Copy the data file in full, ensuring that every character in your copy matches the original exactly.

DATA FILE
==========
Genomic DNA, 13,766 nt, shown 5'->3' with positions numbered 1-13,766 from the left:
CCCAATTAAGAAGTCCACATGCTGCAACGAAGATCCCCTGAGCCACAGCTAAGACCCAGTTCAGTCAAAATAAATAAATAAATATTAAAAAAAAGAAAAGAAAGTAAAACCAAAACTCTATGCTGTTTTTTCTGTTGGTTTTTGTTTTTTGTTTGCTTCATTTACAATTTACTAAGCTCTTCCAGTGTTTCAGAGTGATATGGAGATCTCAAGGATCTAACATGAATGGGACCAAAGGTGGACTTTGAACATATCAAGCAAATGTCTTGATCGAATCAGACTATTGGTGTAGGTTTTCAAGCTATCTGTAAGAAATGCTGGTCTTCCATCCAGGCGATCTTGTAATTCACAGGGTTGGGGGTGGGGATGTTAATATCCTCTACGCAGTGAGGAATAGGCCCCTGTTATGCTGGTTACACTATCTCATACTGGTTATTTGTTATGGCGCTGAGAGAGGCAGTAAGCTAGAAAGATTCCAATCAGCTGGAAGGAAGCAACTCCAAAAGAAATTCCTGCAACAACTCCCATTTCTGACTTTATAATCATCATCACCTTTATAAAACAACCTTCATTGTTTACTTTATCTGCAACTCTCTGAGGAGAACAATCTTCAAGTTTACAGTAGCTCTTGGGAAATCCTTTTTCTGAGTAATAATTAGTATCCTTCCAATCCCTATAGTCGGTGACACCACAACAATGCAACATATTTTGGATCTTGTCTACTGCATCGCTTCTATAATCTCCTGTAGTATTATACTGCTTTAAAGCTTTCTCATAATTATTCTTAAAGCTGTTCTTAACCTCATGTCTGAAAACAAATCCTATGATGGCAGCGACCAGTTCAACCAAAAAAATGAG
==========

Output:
Genomic DNA, 13,766 nt, shown 5'->3' with positions numbered 1-13,766 from the left:
CCCAATTAAGAAGTCCACATGCTGCAACGAAGATCCCCTGAGCCACAGCTAAGACCCAGTTCAGTCAAAATAAATAAATAAATATTAAAAAAAAGAAAAGAAAGTAAAACCAAAACTCTATGCTGTTTTTTCTGTTGGTTTTTGTTTTTTGTTTGCTTCATTTACAATTTACTAAGCTCTTCCAGTGTTTCAGAGTGATATGGAGATCTCAAGGATCTAACATGAATGGGACCAAAGGTGGACTTTGAACATATCAAGCAAATGTCTTGATCGAATCAGACTATTGGTGTAGGTTTTCAAGCTATCTGTAAGAAATGCTGGTCTTCCATCCAGGCGATCTTGTAATTCACAGGGTTGGGGGTGGGGATGTTAATATCCTCTACGCAGTGAGGAATAGGCCCCTGTTATGCTGGTTACACTATCTCATACTGGTTATTTGTTATGGCGCTGAGAGAGGCAGTAAGCTAGAAAGATTCCAATCAGCTGGAAGGAAGCAACTCCAAAAGAAATTCCTGCAACAACTCCCATTTCTGACTTTATAATCATCATCACCTTTATAAAACAACCTTCATTGTTTACTTTATCTGCAACTCTCTGAGGAGAACAATCTTCAAGTTTACAGTAGCTCTTGGGAAATCCTTTTTCTGAGTAATAATTAGTATCCTTCCAATCCCTATAGTCGGTGACACCACAACAATGCAACATATTTTGGATCTTGTCTACTGCATCGCTTCTATAATCTCCTGTAGTATTATACTGCTTTAAAGCTTTCTCATAATTATTCTTAAAGCTGTTCTTAACCTCATGTCTGAAAACAAATCCTATGATGGCAGCGACCAGTTCAACCAAAAAAATGAG